Pinus tropicalis / tropical pine

subgenus Pinus, section, Pinus, subsection Pinus. This is one of the “classic” old-world, 2-needled, hard pines.

Pinus tropicalis, as described in 1951 by Pierre Marie Arthur Morelet (1809 - 1892), in Revue Horticole de la Cote-D'Or, is commonly known as tropical pine, or Cuban red pine; as well as pino blanco, or pino hembra in the Spanish language. It is one of few pines to live in the tropics, hence the species name.

Ethnobotany. The wood of this species is is dense, resinous, and durable. It is an important regional source of timber. It is used in plantation forestry, mainly in Cuba, but also in other countries.


Description. Tropical pine is an evergreen, coniferous species of tree that grows to mature heights of 100 feet (30 m); with a slender, round trunk up to 72 inches (180 cm) in diameter, measured at breast height; and an open irregular crown with a depth of 25% to 33%.

  • Branches are thick, spreading to ascending.
  • Bark on young trees and branches is scaly and flaking, colored red-brown weathering to grey; with age becoming thick, rough, and scaly; breaking into irregular polygonal plates divided by deep longitudinal fissures.
  • Shoots produce one node per year. They are thick and rough with large, persistent, decurrent pulvini, that are orange-brown in color in their 1st and 2nd years, then gray and scaly with flat bases of pulvini.
  • Fascicle sheaths initially measure 0.8 inch (20 mm) long, colored papery yellow-brown with whitish margins, and are persistent, but weather to only about 0.4 inch (10 mm) long on older fascicles.
  • Leaves (needles) are borne in fascicles of 2 (rarely 3), growing straight and rigid. Individual needles are light or yellow-green in color, measuring 8 to 12 inches (20 - 30 cm) long by 0.06 inch (1.5 mm) thick, with serrulate margins, and acute apices; persisting 2 years on the tree. Lines of stomata appear in 6 to 8 lines on all sides of needles.
  • Pollen cones are borne crowded near the basal end of shoots, shaped oblong to cylindrical, measuring 0.8 to 1.2 inch (20 - 30 mm) long by 0.2 inch (5 mm) wide, colored pink when young, turning yellow when mature, finally turning brown when spent.
  • Seed cones are borne subterminally, growing erect on short, thick peduncles; growing solitary, in pairs or whorls of up to 6. Immature cones narrowly ovoid, measuring 0.4 inch (10 mm) long by 0.2 to 0.28 inch (5 - 7 mm) wide, colored purple-red, maturing in two seasons. Mature cones are ovoid shaped with a flattened base, then 2 to 3.2 inches (5 - 8 cm) long by 1.6 to 2.2 inches (4 - 5.5 cm) when open, persisting several years on the tree before eventually falling with the peduncle attached.
  • Seed scales number 100 to 120 per cone, developing straight or strongly recurved, and dark brown in color. Apophyses are flat or slightly raised, and up to 0.48 inch (12 mm) wide. Umbos are oriented dorsally, developing flat or slightly raised, with a rhombic outline, measuring circa 0.12 inch (3 mm) wide, without a prickle, and grayish brown to gray in color.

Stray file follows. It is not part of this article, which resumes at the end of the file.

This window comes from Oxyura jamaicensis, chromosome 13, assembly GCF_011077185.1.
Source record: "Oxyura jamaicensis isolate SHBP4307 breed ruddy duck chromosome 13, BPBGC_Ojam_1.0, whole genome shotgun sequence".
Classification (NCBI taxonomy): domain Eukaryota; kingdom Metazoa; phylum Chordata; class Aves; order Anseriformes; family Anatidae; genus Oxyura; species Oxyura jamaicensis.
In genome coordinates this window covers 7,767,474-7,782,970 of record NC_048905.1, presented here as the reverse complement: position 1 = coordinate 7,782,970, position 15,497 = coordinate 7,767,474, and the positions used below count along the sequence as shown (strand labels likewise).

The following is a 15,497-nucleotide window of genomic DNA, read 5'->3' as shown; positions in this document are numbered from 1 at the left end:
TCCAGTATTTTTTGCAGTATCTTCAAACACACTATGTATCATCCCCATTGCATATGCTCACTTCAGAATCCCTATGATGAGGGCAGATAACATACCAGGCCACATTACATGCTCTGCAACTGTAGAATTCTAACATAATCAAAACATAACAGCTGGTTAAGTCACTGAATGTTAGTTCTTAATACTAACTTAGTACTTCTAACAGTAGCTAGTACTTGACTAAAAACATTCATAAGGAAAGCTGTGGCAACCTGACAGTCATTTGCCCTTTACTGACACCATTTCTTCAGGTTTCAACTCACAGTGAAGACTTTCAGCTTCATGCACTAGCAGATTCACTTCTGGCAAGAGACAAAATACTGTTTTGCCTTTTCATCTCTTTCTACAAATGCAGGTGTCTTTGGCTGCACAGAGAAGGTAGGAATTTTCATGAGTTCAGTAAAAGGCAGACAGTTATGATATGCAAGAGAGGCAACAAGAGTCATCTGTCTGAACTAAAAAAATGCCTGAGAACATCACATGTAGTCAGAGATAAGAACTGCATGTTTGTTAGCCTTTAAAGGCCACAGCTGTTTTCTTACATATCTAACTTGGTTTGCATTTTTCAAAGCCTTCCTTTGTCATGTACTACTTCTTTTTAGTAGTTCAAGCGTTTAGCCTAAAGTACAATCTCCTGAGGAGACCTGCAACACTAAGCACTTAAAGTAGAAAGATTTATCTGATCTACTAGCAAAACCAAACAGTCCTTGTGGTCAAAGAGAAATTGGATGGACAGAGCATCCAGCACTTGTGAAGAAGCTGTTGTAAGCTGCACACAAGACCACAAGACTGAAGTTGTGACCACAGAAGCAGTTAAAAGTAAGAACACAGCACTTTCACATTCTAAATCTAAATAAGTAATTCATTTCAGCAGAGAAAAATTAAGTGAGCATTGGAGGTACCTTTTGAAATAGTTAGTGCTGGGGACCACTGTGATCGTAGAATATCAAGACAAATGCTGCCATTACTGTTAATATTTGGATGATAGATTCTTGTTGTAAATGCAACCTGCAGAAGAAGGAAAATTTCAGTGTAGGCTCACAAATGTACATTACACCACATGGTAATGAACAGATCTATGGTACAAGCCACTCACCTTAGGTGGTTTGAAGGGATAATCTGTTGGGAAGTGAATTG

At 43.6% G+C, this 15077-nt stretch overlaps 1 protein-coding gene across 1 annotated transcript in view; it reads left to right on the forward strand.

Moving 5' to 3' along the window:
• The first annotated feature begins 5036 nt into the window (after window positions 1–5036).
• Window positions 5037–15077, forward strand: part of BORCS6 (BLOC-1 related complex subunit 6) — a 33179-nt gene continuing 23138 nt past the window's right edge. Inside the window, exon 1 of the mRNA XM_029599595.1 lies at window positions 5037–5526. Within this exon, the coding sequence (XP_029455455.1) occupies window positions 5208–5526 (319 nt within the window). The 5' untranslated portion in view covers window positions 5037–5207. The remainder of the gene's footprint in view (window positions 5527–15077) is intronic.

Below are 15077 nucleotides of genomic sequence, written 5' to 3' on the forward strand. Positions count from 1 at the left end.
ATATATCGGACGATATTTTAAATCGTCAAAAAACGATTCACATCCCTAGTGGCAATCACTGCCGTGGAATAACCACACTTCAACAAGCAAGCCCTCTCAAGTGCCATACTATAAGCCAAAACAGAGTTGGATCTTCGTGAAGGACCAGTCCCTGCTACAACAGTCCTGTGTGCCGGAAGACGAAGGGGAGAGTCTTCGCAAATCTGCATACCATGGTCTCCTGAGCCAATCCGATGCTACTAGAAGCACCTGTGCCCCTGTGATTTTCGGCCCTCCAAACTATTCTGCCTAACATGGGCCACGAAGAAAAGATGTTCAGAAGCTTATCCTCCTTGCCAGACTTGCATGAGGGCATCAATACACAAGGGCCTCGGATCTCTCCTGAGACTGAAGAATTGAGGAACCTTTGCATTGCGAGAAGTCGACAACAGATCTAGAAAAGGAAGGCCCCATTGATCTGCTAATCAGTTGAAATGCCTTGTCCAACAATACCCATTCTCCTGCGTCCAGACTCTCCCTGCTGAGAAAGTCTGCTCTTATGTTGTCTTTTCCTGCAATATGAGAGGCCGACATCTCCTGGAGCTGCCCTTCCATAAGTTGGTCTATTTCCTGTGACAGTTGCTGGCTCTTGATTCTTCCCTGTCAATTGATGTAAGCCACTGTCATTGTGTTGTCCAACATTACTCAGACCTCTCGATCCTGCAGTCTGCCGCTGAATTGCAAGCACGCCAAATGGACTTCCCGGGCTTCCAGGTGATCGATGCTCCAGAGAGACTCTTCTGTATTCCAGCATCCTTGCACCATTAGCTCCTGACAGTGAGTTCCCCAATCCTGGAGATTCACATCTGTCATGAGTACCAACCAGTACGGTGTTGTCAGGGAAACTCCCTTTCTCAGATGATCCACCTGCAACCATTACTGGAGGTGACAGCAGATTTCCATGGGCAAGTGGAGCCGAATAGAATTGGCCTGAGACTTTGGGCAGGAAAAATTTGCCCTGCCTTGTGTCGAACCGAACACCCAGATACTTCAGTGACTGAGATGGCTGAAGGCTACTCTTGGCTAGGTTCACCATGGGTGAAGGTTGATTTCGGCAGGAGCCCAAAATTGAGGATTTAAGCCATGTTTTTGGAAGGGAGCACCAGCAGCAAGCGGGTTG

• Seeds are obliquely ovoid, slightly flattened, measuring 0.2 (5) by 0.16 inch (4 mm), colored light gray-brown. Seed wings are articulate, held to the seed by two claws. They have an obovate-oblong shape, colored yellow with a gray or black tinge, measuring 0.48 to 0.6 inch (12 - 15 mm) long by 0.2 to 0.24 inch (5 - 6 mm) wide.
  • Seedlings possess suppressed terminal growth developing a thick radicle producing a "grass stage" for the first several years.
natural range of <em>Pinus tropicalis </em>
natural range of Pinus tropicalis

Distribution. This species is native to western Cuba — Pinar del Rio and the Isla de la Juventud, on coastal plains and in foothills at elevations of sea level to 1,000 feet (300 m). It is found on very well-drained, nutrient-poor sandy or gravelly alluvial soils. The climate is tropical, with annual precipitation of ca. 48 inches (1,200 mm) and a prolonged dry season. The vegetation type, pine savanna, consists of frequently burned grass-dominated lowland areas. It commonly co-occurs with P. caribaea var. caribaea (which also grows at higher elevations), but seems to be somewhat better adapted to frequent fires. Like many other fire pines (e.g. P. palustris), it has a "grass stage" which enables older seedlings and young saplings to survive frequent low-intensity ground fires.

Hardy to USDA Zone 10 — cold hardiness limit between 30° and 40°F (-1° and +4.4°C).

Attribution from: Aljos Farjon and B.T. Styles; Pinus (Pinaceae), Flora Neotropica Monograph 75; ©1997, The New York Botanical Garden, New York, NY.

Pinus tropicalis — a young stand growing in habitat in Province Pinar del Rio, Cuba
Photo by By Carlesroquero - Own work, CC BY-SA 3.0, Wikipedia Commons
Pinus tropicalis — a sapling in the "grass stage."
Photo by By Carlesroquero - Own work, CC BY-SA 3.0, Wikipedia Commons
Pinus tropicalis — a detail photo showing spent pollen cones.
Pinus tropicalis — bark detail.
Photo by Public Domain photo
Pinus tropicalis — a sampling of seed cones from all over habit. Clearly cones size is quite variable.
Photo by By Carlesroquero - Own work, CC BY-SA 3.0, Wikipedia Commons